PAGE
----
You’ve done it. You’ve finally, triumphantly, typed out “The End.” Congratulations! Now comes the hard part: revision.
Revising is often more laborious than the writing process itself, but it’s essential — assuming, that is, that you want your writing to get published. Whether you write nonfiction, fiction, or poetry, you must evaluate your own writing and transform it from something that is complete but nothing more to something that is completely compelling. The process will involve multiple task-specific passes (not necessarily in the order presented) intended to achieve various goals. Let’s get you started:
Oops — hold on. Not yet. You deserve a break. Step away from the computer. Give yourself a few days to let your win sink in. Pursue another writing project, perhaps, or catch up on the rest of your life, before circling back and manipulating your manuscript.
One exception: If you have not written a synopsis or an abstract, do it now, before you revise your work. If, after reading the manuscript, you realize that you didn’t write out what you set out to write, decide whether the precis is precisely what you wanted, or whether the finished product is the real deal.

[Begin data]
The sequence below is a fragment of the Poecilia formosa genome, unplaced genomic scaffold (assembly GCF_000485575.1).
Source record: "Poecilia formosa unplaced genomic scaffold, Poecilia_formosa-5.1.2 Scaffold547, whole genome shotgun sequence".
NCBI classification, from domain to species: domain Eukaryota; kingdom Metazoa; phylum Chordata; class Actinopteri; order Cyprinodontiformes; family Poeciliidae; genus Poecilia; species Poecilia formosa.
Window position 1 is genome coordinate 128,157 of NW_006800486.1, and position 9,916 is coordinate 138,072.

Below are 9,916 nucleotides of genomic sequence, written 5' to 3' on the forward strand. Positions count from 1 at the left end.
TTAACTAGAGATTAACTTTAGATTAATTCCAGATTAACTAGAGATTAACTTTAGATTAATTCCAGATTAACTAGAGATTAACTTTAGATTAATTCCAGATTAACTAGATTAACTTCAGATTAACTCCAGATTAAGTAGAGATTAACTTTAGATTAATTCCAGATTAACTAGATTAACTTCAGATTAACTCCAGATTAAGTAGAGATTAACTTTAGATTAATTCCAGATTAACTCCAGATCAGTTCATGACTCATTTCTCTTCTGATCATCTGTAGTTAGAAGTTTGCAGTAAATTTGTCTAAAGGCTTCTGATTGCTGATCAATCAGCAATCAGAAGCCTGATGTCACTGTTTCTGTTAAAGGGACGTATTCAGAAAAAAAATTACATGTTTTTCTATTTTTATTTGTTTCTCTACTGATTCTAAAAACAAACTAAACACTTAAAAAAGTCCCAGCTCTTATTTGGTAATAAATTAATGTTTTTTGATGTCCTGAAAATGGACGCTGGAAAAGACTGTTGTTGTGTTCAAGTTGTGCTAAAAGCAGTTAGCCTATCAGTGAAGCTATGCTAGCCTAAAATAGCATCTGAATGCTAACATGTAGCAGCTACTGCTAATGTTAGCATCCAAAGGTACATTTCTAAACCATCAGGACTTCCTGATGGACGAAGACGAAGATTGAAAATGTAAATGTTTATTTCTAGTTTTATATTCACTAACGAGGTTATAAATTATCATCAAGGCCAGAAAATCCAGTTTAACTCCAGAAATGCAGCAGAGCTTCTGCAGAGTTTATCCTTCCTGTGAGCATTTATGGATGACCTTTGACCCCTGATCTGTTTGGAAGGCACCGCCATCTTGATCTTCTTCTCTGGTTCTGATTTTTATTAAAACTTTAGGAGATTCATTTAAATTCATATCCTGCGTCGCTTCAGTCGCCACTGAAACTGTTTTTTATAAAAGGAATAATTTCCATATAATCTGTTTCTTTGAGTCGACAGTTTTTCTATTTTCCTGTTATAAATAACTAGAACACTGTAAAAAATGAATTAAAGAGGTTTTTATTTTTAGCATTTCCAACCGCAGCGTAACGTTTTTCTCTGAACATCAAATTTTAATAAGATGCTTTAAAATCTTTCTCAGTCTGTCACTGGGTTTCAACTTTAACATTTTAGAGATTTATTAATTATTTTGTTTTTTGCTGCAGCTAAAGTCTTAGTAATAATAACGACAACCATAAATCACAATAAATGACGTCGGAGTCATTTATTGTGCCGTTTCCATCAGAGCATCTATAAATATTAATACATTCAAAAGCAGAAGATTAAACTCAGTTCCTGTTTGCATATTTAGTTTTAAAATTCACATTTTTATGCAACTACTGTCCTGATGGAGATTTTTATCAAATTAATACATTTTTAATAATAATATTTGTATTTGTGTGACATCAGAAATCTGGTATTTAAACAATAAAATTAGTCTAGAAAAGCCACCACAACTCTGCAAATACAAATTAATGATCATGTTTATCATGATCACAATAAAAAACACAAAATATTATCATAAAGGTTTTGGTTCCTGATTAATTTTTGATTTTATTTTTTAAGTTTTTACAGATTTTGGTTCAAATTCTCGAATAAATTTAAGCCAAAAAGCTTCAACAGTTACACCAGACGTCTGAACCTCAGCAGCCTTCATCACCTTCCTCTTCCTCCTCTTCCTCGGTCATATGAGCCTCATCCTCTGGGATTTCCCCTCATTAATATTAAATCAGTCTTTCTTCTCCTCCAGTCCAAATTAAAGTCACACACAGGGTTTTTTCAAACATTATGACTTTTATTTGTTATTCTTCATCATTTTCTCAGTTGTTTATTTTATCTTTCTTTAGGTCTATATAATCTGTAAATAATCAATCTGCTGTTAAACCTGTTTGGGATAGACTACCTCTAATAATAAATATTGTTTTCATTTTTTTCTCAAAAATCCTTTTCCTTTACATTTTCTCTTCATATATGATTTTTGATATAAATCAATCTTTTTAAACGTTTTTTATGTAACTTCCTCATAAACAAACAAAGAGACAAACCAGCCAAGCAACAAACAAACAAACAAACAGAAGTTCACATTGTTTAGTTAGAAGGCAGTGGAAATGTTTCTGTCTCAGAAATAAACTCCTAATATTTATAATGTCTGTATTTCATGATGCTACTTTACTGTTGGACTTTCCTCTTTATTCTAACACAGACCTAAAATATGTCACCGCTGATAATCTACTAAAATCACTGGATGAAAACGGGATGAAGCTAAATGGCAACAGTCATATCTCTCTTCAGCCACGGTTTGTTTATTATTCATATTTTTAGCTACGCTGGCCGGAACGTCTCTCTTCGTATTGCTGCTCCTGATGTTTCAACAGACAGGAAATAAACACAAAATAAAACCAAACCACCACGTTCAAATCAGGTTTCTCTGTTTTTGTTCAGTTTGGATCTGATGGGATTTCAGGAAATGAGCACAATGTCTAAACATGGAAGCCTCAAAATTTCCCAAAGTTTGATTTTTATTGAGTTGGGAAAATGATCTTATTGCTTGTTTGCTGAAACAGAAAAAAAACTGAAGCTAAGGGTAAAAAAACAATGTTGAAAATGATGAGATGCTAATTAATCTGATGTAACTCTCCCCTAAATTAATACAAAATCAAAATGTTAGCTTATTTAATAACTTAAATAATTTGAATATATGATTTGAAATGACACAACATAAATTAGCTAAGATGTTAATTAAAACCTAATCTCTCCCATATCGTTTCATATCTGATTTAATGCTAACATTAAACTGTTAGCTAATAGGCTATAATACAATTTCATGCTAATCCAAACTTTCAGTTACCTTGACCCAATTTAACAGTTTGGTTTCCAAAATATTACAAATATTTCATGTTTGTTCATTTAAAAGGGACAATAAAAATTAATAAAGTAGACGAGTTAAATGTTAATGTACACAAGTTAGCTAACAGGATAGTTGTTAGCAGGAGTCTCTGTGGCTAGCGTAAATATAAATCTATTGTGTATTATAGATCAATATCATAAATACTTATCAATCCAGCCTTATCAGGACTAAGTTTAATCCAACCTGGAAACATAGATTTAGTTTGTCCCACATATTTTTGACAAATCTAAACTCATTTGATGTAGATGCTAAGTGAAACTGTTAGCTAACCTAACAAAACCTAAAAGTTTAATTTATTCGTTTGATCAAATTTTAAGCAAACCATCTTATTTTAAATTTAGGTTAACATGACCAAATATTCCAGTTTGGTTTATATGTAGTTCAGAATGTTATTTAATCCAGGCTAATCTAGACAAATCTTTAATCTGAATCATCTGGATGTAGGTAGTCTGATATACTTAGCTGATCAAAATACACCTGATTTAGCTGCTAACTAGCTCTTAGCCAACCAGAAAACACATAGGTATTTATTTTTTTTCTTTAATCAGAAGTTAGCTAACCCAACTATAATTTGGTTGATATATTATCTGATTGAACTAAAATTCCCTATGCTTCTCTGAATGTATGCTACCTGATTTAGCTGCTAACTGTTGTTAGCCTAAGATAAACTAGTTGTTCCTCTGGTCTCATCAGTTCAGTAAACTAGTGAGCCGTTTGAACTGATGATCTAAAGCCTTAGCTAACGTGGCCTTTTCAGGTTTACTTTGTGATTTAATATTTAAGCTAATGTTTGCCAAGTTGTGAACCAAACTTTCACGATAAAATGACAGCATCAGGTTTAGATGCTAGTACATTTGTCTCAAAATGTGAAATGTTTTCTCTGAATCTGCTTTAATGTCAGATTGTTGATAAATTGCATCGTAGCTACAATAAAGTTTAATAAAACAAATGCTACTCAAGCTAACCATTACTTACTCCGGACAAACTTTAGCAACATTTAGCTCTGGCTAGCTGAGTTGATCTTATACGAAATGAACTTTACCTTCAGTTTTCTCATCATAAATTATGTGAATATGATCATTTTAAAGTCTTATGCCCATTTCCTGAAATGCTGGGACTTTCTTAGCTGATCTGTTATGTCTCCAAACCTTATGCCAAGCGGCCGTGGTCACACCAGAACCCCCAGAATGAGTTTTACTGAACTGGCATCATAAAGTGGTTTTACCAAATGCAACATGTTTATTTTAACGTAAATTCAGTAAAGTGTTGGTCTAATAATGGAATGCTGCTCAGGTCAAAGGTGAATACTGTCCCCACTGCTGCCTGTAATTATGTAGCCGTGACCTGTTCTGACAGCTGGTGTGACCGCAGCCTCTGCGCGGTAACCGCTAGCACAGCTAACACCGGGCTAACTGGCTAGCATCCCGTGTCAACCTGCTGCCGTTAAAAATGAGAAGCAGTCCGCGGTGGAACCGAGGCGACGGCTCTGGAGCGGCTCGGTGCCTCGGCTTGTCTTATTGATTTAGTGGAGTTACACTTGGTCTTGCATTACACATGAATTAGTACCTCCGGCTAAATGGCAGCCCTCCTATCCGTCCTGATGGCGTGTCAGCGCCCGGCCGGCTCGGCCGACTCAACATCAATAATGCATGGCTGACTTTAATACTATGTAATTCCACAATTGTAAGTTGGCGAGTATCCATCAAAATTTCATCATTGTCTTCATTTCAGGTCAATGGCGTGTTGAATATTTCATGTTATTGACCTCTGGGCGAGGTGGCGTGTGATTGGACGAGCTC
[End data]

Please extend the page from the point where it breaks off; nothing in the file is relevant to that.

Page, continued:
2. Hands Off
Read the entire manuscript without changing anything — or, at the most, make notes about major fixes or other key corrections for later attention. Shift from your writer mode to your reader setting. Remember, you tackled this writing project because nobody else would (or you thought you could do it better, or at least differently), so now it’s time to read it from cover page to conclusion (because you followed my advice from a previous post to not do that until you were finished, right?).
Some people recommend printing your piece out in hard copy because they claim that you notice the details more when you read your work in print, but that’s impractical for a 100,000-word novel, and some people are more comfortable with on-screen reading than others, so take or leave that advice.